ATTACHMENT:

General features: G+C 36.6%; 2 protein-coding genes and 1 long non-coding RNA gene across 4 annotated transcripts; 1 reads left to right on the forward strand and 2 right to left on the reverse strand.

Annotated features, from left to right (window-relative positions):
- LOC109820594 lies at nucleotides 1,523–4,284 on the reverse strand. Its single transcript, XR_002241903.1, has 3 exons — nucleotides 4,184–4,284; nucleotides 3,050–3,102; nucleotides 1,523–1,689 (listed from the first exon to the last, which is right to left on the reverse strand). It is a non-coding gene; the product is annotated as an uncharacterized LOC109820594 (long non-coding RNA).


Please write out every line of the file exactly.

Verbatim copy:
General features: G+C 36.6%; 2 protein-coding genes and 1 long non-coding RNA gene across 4 annotated transcripts; 1 reads left to right on the forward strand and 2 right to left on the reverse strand.

Annotated features, from left to right (window-relative positions):
- LOC109820594 lies at nucleotides 1,523–4,284 on the reverse strand. Its single transcript, XR_002241903.1, has 3 exons — nucleotides 4,184–4,284; nucleotides 3,050–3,102; nucleotides 1,523–1,689 (listed from the first exon to the last, which is right to left on the reverse strand). It is a non-coding gene; the product is annotated as an uncharacterized LOC109820594 (long non-coding RNA).